Katherine Malone-France with Knight Kiplinger

He went on to recognize some members of the Board of Directors: Gail West, Knight Kiplinger, Cathy Gorn, Jeannine Smith Clark “whose inspirational leadership in our governance of our work has been really important to us and we really value and treasure their guidance and counsel to us every day.” After introducing other collaborators, he acknowledged former Chief of Protocol Lucky Roosevelt. “So these are sacred partnerships to us, we’ve worked very closely with them on a day to day basis and we appreciate them being here tonight to be supporting of us on this occasion.”

Lucky Roosevelt (L)

He introduced the panelists/authors: James Tertius McKay, author of numerous naval histories and a renowned biography of Stephen Decatur and Decatur’s naval accomplishments. Michael Fazio, an architect and expert on Benjamin Latrobe who is also one of the faculty at Mississippi State University, offered some architectural history of Decatur House. Osborne Mackey is a lawyer and appraiser of fine decorative arts. He produced a substantive illustrated catalog of the Fine and Decorative Arts Collection, and in the book, Osborne tells a story of the inhabitants of the house through their belongings. Catherine Malone Francis is the senior vice president for historic sites at the National Trust for Historic Preservation. Her significant contribution of this book focuses on the evolution of this house from a private home to historic site.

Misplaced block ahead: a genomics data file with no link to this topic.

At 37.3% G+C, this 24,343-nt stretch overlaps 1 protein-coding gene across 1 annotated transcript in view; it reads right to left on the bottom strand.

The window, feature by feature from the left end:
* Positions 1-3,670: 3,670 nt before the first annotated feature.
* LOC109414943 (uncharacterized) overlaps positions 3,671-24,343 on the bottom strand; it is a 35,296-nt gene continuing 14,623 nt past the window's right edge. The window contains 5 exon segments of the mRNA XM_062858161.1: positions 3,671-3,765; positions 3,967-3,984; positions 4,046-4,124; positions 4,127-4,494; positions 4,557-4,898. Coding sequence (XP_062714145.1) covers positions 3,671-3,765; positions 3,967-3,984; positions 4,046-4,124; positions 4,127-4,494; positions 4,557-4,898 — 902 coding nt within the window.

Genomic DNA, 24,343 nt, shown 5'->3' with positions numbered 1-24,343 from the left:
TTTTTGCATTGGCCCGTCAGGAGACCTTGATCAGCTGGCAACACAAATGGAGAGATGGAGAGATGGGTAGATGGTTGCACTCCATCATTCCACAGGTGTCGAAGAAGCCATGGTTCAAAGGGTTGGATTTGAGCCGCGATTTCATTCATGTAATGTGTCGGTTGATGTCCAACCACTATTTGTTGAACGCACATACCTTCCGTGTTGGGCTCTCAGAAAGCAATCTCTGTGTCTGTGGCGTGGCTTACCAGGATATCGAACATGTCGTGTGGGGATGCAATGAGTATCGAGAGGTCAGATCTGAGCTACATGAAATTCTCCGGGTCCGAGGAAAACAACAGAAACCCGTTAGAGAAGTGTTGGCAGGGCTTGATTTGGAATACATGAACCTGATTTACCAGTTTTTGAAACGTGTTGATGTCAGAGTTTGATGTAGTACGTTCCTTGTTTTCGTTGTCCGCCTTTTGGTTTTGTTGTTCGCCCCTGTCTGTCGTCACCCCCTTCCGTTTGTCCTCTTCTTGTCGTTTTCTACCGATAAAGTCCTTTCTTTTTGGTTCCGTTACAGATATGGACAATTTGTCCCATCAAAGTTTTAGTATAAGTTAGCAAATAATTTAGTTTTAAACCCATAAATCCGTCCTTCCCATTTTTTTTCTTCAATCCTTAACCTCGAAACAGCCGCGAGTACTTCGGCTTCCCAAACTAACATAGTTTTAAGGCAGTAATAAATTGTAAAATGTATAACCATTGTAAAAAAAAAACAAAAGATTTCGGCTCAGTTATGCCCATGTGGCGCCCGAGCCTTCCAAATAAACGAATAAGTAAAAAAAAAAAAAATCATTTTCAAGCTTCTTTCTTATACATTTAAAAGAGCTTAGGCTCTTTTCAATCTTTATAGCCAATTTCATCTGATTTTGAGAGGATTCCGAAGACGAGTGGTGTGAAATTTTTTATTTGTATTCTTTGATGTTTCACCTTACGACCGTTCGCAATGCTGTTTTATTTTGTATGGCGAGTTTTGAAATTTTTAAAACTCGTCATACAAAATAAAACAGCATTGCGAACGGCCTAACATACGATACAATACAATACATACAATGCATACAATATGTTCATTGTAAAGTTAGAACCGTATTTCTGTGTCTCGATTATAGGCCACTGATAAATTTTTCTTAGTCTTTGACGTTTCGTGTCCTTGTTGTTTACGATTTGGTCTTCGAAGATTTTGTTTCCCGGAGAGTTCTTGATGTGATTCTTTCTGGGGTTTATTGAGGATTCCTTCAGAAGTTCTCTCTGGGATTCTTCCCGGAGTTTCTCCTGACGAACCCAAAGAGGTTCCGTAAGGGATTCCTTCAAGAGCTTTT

Panelists: Osbourne Mackey (not pictured), Katherine Malone-France, Michael Fazio, James Tertius de Kay

“So my first question is for everyone in the group to dive in. 218 years ago this year, one of the most famous houses in the world – The White House – opened across the street with its occupants John and Abigail Adams. And then 18 years later, in 1818, the new kids on the block Stephen and Susan Decatur built and moved into this house. They lived here for just a short time, but the house still bears their name, the Decatur House. What’s important about them, and what’s important about this house to the President’s neighborhood and the city of Washington?” asked McLaurin.

Osbourne Mackey, Katherine Malone-France, Michael Fazio

“I would say the first thing, when this house was built after the White House, is that it was the most princely house in Washington. It would be like the City Palace to Washington as opposed to the art in Venice; so it was a house that staggered by its architecture. That’s the first point I would make.” Osbourne Mackey.